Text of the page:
My screen name here is “Booted Harleydude.” I show images of me geared up in motorcycle boots, leather and ballistic nylon gear, and a helmet whilst riding my Harley-Davidson 2008 Road King motorcycle. One would think, then, if I am so interested in the Harley-Davidson brand enough to use some of the name in my screen name, why I choose not to wear Harley-Davidson motorclothes, including the leather and the boots. Here’s why…
Without a doubt, the Harley-Davidson Motor Company makes great motorcycles. The motor company has had its ups and downs, but since the ’90s — as long as I have owned and ridden a Harley — the bikes have been well-constructed and operate well. So why is it that the brand does not extend such quality to the gear displaying its label?
The leathers, generally, are okay, but often you will find that the leathers are made in Pakistan, Indonesia, or wherever the Company can secure contracts to make a large quantity of the gear at the best price to the company for retail mark-up. That is a common business practice among most any company — mass-produced products for the best price to the company. They do not extend the best price to the retail buyer, because to them and most buyers, there is value in the brand name.
Buyers willing pay a mark-up of at least US$100 or more (much more) just to have gear that advertises the brand and affiliates the wearer with a company that has a “tough biker” reputation. “Wear products that make you look like someone you want to be” is the oldest marketing scheme in history. But that image is an illusion, especially if the products are cheaply made and do not wear well.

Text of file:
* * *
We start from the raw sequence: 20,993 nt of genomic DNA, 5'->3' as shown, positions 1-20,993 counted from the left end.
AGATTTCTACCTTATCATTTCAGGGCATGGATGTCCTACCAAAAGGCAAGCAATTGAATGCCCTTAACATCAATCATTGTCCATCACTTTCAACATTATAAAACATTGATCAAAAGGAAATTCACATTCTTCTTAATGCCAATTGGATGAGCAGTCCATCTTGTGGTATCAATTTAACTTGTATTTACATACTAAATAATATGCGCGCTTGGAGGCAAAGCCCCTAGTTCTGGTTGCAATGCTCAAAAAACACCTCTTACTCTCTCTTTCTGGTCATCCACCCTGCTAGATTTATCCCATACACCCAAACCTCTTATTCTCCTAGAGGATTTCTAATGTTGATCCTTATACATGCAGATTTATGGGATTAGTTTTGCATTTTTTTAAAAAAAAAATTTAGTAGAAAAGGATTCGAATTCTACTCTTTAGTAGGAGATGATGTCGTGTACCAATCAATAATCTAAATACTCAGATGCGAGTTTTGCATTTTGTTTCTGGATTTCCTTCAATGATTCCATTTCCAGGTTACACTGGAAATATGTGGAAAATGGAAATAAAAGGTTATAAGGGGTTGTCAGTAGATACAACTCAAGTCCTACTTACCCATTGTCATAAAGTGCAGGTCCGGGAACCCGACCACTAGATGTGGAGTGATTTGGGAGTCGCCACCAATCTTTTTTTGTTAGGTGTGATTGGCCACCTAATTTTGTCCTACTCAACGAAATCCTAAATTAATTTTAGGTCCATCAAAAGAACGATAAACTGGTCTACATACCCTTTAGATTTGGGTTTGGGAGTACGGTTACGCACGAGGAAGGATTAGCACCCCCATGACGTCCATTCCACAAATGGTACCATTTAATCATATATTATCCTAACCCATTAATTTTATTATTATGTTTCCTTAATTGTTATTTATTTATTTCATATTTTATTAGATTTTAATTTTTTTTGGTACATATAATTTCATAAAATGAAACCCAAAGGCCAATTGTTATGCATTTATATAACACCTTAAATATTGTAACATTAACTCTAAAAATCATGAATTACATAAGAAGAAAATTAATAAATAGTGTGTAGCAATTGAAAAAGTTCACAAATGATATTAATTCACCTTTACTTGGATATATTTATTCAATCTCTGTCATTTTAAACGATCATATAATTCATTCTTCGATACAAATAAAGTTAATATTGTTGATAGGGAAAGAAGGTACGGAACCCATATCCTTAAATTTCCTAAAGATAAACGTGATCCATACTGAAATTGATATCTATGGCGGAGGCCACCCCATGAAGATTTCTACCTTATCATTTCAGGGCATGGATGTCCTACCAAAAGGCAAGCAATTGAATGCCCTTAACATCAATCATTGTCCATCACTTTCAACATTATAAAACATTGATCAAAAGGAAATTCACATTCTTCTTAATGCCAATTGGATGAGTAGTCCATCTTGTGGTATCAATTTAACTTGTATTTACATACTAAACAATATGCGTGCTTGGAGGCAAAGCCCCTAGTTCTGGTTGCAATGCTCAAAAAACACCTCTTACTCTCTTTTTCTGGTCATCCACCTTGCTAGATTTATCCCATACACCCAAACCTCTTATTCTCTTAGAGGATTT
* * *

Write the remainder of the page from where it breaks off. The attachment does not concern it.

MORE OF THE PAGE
That especially applies to their boots. Yeah, I hate to say it, but in all of my years of owning and wearing hundreds of pairs of motorcycle boots made by different manufacturers, including Harley-Davidson branded boots, I have come to the sad conclusion that H-D boots are crap. Just crap — no other word for it.
It did not used to be that way. Back in the ’70s and ’80s, some H-D branded engineer and harness boots were made by Chippewa, Red Wing, and Wolverine in the United States. But by the ’90s, the cost to manufacture boots in the United States soared with higher wages won by union contracts and higher costs to acquire leather sourced from the U.S. Also, the cost of doing business is much higher in a regulated environment in the U.S. than in other parts of the world where workers are paid very low wages, receive no benefits like health insurance and sick leave, and where there is little concern about polluting the environment.
Red Wing and Wolverine moved their production overseas to be able to operate in a lower cost situation. Chippewa did not, and that is why their boots today cost more and why the company’s profits are not as high as others. Unfortunately, according to a number of forum posts that I have read, other well-regarded U.S. brands, including Harley-Davidson boots, priced their non-US-made boots about the same comparatively with US-made Chippewa boots and the few remaining U.S. manufacturers. So do the math: what’s the likely profit margin for inferior products made in a lower-cost environment if you price them the same as quality products made in the USA?
These days, the Motor Company contracts with unknown sweatshops in China to make boots carrying their label. In late August, I received a pair of Harley-Davidson Elson 8-inch lace-up side-zip boots to wear and write a review about.
I wore these boots around the house to break them in, then wore them on several long rides. My observations: